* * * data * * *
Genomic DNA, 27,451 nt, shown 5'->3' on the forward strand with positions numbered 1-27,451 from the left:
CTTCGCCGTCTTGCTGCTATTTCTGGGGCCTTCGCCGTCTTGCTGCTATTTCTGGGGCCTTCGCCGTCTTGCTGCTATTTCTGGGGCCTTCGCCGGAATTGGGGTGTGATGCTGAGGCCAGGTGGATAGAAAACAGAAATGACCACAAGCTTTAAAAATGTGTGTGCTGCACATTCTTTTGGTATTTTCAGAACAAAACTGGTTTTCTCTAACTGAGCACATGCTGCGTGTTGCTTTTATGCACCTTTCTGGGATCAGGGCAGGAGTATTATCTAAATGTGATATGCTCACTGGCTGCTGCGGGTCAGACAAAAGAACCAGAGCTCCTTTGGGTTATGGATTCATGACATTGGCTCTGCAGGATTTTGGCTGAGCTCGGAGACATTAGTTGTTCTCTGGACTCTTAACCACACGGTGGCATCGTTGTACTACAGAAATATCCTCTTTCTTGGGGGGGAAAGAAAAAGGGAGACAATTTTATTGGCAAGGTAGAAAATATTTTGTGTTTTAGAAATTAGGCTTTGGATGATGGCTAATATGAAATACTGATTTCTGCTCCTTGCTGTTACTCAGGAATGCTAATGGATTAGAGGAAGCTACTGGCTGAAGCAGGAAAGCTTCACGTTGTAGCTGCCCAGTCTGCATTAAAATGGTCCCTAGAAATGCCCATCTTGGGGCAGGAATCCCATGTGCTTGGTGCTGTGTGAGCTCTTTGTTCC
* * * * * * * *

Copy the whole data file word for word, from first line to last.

Genomic DNA, 27,451 nt, shown 5'->3' on the forward strand with positions numbered 1-27,451 from the left:
CTTCGCCGTCTTGCTGCTATTTCTGGGGCCTTCGCCGTCTTGCTGCTATTTCTGGGGCCTTCGCCGTCTTGCTGCTATTTCTGGGGCCTTCGCCGGAATTGGGGTGTGATGCTGAGGCCAGGTGGATAGAAAACAGAAATGACCACAAGCTTTAAAAATGTGTGTGCTGCACATTCTTTTGGTATTTTCAGAACAAAACTGGTTTTCTCTAACTGAGCACATGCTGCGTGTTGCTTTTATGCACCTTTCTGGGATCAGGGCAGGAGTATTATCTAAATGTGATATGCTCACTGGCTGCTGCGGGTCAGACAAAAGAACCAGAGCTCCTTTGGGTTATGGATTCATGACATTGGCTCTGCAGGATTTTGGCTGAGCTCGGAGACATTAGTTGTTCTCTGGACTCTTAACCACACGGTGGCATCGTTGTACTACAGAAATATCCTCTTTCTTGGGGGGGAAAGAAAAAGGGAGACAATTTTATTGGCAAGGTAGAAAATATTTTGTGTTTTAGAAATTAGGCTTTGGATGATGGCTAATATGAAATACTGATTTCTGCTCCTTGCTGTTACTCAGGAATGCTAATGGATTAGAGGAAGCTACTGGCTGAAGCAGGAAAGCTTCACGTTGTAGCTGCCCAGTCTGCATTAAAATGGTCCCTAGAAATGCCCATCTTGGGGCAGGAATCCCATGTGCTTGGTGCTGTGTGAGCTCTTTGTTCC